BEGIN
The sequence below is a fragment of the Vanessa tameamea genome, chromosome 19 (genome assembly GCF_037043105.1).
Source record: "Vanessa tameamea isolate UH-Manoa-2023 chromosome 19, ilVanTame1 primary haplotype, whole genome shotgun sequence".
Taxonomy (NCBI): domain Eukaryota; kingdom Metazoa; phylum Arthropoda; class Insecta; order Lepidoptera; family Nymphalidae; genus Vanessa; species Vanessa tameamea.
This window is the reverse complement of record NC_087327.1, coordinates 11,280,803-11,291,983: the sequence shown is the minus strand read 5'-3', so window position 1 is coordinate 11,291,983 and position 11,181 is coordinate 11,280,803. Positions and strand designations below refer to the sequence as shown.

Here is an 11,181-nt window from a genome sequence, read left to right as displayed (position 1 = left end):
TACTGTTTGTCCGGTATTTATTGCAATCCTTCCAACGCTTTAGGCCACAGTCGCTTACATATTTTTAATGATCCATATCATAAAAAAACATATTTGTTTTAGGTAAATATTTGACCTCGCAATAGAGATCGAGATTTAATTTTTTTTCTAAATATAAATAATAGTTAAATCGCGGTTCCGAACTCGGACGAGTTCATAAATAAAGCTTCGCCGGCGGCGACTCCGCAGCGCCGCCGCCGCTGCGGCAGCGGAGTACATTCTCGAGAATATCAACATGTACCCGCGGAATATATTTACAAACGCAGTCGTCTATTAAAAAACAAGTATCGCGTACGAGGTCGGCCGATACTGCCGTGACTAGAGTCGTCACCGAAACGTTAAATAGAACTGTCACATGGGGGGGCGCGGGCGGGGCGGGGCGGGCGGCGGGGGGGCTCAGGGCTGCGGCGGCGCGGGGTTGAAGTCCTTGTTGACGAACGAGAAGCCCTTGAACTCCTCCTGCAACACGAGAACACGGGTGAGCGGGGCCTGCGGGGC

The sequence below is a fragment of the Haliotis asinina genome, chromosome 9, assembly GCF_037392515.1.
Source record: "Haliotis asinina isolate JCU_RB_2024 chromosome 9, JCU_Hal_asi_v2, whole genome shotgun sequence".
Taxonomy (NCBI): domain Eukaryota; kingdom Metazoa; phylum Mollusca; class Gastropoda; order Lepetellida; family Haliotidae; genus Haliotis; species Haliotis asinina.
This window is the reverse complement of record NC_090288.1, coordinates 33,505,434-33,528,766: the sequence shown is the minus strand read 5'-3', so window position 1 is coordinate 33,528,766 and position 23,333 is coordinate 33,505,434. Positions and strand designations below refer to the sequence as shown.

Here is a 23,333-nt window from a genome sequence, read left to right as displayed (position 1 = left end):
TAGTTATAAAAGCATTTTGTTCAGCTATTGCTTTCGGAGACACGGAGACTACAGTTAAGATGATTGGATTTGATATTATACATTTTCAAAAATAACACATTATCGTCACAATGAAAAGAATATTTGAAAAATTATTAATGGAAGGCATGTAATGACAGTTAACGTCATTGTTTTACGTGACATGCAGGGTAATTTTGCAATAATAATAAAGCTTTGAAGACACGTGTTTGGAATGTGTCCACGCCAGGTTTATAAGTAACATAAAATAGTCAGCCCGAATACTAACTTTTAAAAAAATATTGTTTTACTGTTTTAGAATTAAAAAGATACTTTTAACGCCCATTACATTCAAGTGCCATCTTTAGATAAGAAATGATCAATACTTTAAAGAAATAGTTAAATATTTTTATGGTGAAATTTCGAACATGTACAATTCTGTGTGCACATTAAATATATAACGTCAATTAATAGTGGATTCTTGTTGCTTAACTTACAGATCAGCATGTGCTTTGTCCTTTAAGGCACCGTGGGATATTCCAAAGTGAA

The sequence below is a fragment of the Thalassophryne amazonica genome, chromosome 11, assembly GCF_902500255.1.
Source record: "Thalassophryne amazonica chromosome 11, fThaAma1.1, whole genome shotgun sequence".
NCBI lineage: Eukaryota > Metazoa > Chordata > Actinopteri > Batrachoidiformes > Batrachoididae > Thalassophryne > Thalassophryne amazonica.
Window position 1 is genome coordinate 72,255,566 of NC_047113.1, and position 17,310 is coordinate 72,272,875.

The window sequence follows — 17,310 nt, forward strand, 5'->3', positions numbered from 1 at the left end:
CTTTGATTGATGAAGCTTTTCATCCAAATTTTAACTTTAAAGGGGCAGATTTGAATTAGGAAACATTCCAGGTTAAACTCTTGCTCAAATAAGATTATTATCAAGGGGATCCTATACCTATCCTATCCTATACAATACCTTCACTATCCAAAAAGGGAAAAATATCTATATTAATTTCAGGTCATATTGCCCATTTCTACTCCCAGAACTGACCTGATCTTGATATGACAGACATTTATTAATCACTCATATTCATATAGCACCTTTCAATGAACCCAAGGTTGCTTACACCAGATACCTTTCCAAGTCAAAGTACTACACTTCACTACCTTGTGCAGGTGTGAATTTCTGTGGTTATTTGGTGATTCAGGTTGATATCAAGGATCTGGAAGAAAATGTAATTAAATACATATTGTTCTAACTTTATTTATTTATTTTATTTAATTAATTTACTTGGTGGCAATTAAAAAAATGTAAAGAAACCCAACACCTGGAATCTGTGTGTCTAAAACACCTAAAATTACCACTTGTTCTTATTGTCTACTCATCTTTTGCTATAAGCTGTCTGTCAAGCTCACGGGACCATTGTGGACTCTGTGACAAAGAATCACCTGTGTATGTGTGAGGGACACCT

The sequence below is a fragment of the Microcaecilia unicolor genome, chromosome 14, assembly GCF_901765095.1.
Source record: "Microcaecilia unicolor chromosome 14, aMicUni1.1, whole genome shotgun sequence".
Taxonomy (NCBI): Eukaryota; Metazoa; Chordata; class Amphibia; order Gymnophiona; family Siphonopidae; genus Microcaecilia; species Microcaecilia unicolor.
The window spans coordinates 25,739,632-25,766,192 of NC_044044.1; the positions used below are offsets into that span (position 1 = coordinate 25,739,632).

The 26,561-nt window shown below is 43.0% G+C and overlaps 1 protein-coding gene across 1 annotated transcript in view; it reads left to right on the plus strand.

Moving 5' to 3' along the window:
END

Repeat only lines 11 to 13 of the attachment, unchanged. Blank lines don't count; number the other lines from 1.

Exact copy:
Here is a 23,333-nt window from a genome sequence, read left to right as displayed (position 1 = left end):
TAGTTATAAAAGCATTTTGTTCAGCTATTGCTTTCGGAGACACGGAGACTACAGTTAAGATGATTGGATTTGATATTATACATTTTCAAAAATAACACATTATCGTCACAATGAAAAGAATATTTGAAAAATTATTAATGGAAGGCATGTAATGACAGTTAACGTCATTGTTTTACGTGACATGCAGGGTAATTTTGCAATAATAATAAAGCTTTGAAGACACGTGTTTGGAATGTGTCCACGCCAGGTTTATAAGTAACATAAAATAGTCAGCCCGAATACTAACTTTTAAAAAAATATTGTTTTACTGTTTTAGAATTAAAAAGATACTTTTAACGCCCATTACATTCAAGTGCCATCTTTAGATAAGAAATGATCAATACTTTAAAGAAATAGTTAAATATTTTTATGGTGAAATTTCGAACATGTACAATTCTGTGTGCACATTAAATATATAACGTCAATTAATAGTGGATTCTTGTTGCTTAACTTACAGATCAGCATGTGCTTTGTCCTTTAAGGCACCGTGGGATATTCCAAAGTGAA

The sequence below is a fragment of the Thalassophryne amazonica genome, chromosome 11, assembly GCF_902500255.1.